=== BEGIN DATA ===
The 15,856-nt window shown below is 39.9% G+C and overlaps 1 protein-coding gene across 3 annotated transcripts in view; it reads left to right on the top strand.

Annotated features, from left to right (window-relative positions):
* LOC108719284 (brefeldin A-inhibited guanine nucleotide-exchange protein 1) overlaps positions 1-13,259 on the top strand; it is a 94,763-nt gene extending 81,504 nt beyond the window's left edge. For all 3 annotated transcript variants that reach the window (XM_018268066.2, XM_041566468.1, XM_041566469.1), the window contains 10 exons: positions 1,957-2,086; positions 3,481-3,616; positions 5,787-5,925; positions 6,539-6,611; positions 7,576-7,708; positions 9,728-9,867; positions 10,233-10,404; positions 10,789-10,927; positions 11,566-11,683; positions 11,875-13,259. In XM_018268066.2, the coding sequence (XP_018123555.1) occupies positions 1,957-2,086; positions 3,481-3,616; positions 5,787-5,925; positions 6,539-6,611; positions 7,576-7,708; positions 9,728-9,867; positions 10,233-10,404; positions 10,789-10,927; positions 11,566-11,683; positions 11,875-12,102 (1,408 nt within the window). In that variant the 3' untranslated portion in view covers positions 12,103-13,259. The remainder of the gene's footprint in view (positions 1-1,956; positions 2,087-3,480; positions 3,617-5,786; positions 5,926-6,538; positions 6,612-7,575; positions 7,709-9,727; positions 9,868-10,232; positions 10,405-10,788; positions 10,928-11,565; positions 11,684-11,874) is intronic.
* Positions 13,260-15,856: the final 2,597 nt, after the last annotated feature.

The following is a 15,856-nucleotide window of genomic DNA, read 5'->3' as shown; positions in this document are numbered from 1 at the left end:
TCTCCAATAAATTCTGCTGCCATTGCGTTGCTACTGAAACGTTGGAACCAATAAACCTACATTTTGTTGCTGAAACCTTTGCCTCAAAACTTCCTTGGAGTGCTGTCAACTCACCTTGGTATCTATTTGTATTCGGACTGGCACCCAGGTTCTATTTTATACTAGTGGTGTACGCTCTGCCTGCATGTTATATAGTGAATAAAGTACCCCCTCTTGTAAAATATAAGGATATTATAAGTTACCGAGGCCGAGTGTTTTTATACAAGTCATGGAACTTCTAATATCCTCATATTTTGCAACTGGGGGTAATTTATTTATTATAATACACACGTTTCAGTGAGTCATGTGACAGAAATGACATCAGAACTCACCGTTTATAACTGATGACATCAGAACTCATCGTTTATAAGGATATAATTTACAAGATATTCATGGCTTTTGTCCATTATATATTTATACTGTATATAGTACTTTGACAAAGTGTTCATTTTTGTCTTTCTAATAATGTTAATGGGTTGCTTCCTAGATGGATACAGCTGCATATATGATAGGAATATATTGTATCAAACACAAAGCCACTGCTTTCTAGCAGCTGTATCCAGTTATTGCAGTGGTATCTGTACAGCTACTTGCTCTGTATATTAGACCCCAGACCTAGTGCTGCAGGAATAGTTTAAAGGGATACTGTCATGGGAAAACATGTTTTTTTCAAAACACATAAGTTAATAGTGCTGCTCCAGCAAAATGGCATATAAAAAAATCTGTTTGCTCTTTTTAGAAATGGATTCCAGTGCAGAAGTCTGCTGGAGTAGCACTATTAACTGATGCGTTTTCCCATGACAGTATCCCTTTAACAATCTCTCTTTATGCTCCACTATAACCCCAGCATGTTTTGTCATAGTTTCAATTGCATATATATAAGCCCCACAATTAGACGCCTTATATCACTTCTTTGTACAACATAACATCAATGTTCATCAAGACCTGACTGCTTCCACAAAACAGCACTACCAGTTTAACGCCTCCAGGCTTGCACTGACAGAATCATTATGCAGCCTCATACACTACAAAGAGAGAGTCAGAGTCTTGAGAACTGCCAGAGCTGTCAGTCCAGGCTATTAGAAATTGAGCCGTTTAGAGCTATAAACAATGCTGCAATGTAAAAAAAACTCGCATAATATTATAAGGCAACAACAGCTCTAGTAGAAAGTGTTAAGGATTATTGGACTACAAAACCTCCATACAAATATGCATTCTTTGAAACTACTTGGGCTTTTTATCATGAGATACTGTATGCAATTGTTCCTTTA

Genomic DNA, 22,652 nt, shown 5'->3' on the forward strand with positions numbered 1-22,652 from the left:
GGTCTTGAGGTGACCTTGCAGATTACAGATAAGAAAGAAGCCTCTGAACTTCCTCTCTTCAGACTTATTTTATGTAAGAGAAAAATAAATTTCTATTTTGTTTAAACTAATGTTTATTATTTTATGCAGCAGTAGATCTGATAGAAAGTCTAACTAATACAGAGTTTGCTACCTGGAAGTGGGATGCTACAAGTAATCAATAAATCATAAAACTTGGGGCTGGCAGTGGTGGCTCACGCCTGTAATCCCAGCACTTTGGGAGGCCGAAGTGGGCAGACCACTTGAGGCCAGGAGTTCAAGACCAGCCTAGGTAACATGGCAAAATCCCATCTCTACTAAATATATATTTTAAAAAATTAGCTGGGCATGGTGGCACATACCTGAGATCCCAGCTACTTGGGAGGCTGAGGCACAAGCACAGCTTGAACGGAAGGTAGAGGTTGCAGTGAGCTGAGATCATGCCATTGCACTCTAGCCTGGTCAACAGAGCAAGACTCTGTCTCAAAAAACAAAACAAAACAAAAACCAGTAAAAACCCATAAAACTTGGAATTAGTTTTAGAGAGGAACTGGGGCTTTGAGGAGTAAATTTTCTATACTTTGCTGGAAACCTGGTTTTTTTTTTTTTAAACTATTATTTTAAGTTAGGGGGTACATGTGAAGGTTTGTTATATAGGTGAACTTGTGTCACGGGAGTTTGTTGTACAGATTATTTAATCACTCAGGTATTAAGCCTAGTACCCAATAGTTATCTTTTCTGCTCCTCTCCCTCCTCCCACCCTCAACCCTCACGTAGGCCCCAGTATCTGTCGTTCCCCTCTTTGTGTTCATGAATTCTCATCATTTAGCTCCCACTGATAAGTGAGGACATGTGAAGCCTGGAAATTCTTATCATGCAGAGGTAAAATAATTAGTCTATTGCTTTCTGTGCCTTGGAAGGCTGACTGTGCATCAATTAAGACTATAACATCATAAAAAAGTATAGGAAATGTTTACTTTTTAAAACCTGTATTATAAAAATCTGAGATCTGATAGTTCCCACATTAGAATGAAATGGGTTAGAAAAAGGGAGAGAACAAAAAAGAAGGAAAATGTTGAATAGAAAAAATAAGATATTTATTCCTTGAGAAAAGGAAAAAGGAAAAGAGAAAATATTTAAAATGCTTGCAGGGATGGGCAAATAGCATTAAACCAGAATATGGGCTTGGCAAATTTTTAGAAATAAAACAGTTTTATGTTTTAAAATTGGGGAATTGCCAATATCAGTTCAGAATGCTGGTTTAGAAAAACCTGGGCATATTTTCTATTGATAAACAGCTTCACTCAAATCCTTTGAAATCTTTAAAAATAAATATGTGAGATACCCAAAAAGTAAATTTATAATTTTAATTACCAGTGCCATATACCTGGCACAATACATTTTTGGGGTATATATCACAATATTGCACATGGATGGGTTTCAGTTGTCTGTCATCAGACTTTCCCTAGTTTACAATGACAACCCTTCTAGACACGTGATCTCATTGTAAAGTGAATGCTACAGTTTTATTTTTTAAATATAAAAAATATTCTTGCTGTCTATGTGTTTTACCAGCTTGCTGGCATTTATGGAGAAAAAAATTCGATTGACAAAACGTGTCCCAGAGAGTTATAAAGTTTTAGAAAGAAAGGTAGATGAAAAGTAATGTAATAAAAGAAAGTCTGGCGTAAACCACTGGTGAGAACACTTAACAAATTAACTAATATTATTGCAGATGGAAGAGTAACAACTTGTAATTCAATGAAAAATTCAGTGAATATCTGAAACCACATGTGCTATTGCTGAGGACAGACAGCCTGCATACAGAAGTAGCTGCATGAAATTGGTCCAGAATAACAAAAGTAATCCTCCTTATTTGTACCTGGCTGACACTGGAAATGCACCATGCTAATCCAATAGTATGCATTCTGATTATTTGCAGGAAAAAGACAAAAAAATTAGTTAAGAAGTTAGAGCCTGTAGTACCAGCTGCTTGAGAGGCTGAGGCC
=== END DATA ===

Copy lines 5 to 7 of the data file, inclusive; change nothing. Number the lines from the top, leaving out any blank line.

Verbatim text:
The following is a 15,856-nucleotide window of genomic DNA, read 5'->3' as shown; positions in this document are numbered from 1 at the left end:
TCTCCAATAAATTCTGCTGCCATTGCGTTGCTACTGAAACGTTGGAACCAATAAACCTACATTTTGTTGCTGAAACCTTTGCCTCAAAACTTCCTTGGAGTGCTGTCAACTCACCTTGGTATCTATTTGTATTCGGACTGGCACCCAGGTTCTATTTTATACTAGTGGTGTACGCTCTGCCTGCATGTTATATAGTGAATAAAGTACCCCCTCTTGTAAAATATAAGGATATTATAAGTTACCGAGGCCGAGTGTTTTTATACAAGTCATGGAACTTCTAATATCCTCATATTTTGCAACTGGGGGTAATTTATTTATTATAATACACACGTTTCAGTGAGTCATGTGACAGAAATGACATCAGAACTCACCGTTTATAACTGATGACATCAGAACTCATCGTTTATAAGGATATAATTTACAAGATATTCATGGCTTTTGTCCATTATATATTTATACTGTATATAGTACTTTGACAAAGTGTTCATTTTTGTCTTTCTAATAATGTTAATGGGTTGCTTCCTAGATGGATACAGCTGCATATATGATAGGAATATATTGTATCAAACACAAAGCCACTGCTTTCTAGCAGCTGTATCCAGTTATTGCAGTGGTATCTGTACAGCTACTTGCTCTGTATATTAGACCCCAGACCTAGTGCTGCAGGAATAGTTTAAAGGGATACTGTCATGGGAAAACATGTTTTTTTCAAAACACATAAGTTAATAGTGCTGCTCCAGCAAAATGGCATATAAAAAAATCTGTTTGCTCTTTTTAGAAATGGATTCCAGTGCAGAAGTCTGCTGGAGTAGCACTATTAACTGATGCGTTTTCCCATGACAGTATCCCTTTAACAATCTCTCTTTATGCTCCACTATAACCCCAGCATGTTTTGTCATAGTTTCAATTGCATATATATAAGCCCCACAATTAGACGCCTTATATCACTTCTTTGTACAACATAACATCAATGTTCATCAAGACCTGACTGCTTCCACAAAACAGCACTACCAGTTTAACGCCTCCAGGCTTGCACTGACAGAATCATTATGCAGCCTCATACACTACAAAGAGAGAGTCAGAGTCTTGAGAACTGCCAGAGCTGTCAGTCCAGGCTATTAGAAATTGAGCCGTTTAGAGCTATAAACAATGCTGCAATGTAAAAAAAACTCGCATAATATTATAAGGCAACAACAGCTCTAGTAGAAAGTGTTAAGGATTATTGGACTACAAAACCTCCATACAAATATGCATTCTTTGAAACTACTTGGGCTTTTTATCATGAGATACTGTATGCAATTGTTCCTTTA

Genomic DNA, 22,652 nt, shown 5'->3' on the forward strand with positions numbered 1-22,652 from the left: